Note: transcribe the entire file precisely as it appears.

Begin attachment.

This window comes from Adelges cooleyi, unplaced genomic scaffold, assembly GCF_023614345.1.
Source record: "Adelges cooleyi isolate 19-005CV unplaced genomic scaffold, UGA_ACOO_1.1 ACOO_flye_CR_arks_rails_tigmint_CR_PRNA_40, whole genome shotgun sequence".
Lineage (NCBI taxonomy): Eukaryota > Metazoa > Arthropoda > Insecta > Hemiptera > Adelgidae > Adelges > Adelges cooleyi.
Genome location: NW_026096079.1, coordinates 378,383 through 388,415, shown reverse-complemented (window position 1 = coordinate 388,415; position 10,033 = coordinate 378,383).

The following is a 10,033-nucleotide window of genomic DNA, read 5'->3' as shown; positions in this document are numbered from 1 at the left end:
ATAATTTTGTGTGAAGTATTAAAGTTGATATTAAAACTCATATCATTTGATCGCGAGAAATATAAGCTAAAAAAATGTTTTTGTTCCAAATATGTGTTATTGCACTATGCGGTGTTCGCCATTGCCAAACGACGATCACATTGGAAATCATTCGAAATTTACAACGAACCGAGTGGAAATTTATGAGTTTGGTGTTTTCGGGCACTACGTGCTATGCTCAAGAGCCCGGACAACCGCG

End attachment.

This window comes from Adelges cooleyi, unplaced genomic scaffold, assembly GCF_023614345.1.
Source record: "Adelges cooleyi isolate 19-005CV unplaced genomic scaffold, UGA_ACOO_1.1 ACOO_flye_CR_arks_rails_tigmint_CR_PRNA_40, whole genome shotgun sequence".
Lineage (NCBI taxonomy): Eukaryota > Metazoa > Arthropoda > Insecta > Hemiptera > Adelgidae > Adelges > Adelges cooleyi.
Genome location: NW_026096079.1, coordinates 378,383 through 388,415, shown reverse-complemented (window position 1 = coordinate 388,415; position 10,033 = coordinate 378,383).

The following is a 10,033-nucleotide window of genomic DNA, read 5'->3' as shown; positions in this document are numbered from 1 at the left end:
ATAATTTTGTGTGAAGTATTAAAGTTGATATTAAAACTCATATCATTTGATCGCGAGAAATATAAGCTAAAAAAATGTTTTTGTTCCAAATATGTGTTATTGCACTATGCGGTGTTCGCCATTGCCAAACGACGATCACATTGGAAATCATTCGAAATTTACAACGAACCGAGTGGAAATTTATGAGTTTGGTGTTTTCGGGCACTACGTGCTATGCTCAAGAGCCCGGACAACCGCG